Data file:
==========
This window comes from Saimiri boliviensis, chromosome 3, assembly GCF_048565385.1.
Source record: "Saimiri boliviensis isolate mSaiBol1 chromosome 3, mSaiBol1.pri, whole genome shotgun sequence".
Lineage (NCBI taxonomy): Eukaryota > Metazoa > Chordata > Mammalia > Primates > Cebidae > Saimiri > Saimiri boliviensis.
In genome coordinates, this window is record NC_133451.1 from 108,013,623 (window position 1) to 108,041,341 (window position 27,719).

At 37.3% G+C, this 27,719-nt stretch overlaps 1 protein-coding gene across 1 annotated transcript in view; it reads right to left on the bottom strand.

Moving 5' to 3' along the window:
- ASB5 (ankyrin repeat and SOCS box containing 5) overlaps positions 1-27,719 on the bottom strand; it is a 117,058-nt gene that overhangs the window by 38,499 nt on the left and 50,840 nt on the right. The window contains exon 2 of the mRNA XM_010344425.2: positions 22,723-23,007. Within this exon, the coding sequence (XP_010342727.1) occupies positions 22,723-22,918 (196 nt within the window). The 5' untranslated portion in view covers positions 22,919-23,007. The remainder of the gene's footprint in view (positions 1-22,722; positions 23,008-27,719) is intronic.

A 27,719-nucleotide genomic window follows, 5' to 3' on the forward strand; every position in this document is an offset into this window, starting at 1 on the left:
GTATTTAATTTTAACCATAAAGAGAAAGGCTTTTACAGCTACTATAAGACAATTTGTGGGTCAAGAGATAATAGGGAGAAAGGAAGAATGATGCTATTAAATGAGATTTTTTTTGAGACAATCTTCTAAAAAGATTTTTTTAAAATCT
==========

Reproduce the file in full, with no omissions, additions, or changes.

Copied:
This window comes from Saimiri boliviensis, chromosome 3, assembly GCF_048565385.1.
Source record: "Saimiri boliviensis isolate mSaiBol1 chromosome 3, mSaiBol1.pri, whole genome shotgun sequence".
Lineage (NCBI taxonomy): Eukaryota > Metazoa > Chordata > Mammalia > Primates > Cebidae > Saimiri > Saimiri boliviensis.
In genome coordinates, this window is record NC_133451.1 from 108,013,623 (window position 1) to 108,041,341 (window position 27,719).

At 37.3% G+C, this 27,719-nt stretch overlaps 1 protein-coding gene across 1 annotated transcript in view; it reads right to left on the bottom strand.

Moving 5' to 3' along the window:
- ASB5 (ankyrin repeat and SOCS box containing 5) overlaps positions 1-27,719 on the bottom strand; it is a 117,058-nt gene that overhangs the window by 38,499 nt on the left and 50,840 nt on the right. The window contains exon 2 of the mRNA XM_010344425.2: positions 22,723-23,007. Within this exon, the coding sequence (XP_010342727.1) occupies positions 22,723-22,918 (196 nt within the window). The 5' untranslated portion in view covers positions 22,919-23,007. The remainder of the gene's footprint in view (positions 1-22,722; positions 23,008-27,719) is intronic.

A 27,719-nucleotide genomic window follows, 5' to 3' on the forward strand; every position in this document is an offset into this window, starting at 1 on the left:
GTATTTAATTTTAACCATAAAGAGAAAGGCTTTTACAGCTACTATAAGACAATTTGTGGGTCAAGAGATAATAGGGAGAAAGGAAGAATGATGCTATTAAATGAGATTTTTTTTGAGACAATCTTCTAAAAAGATTTTTTTAAAATCT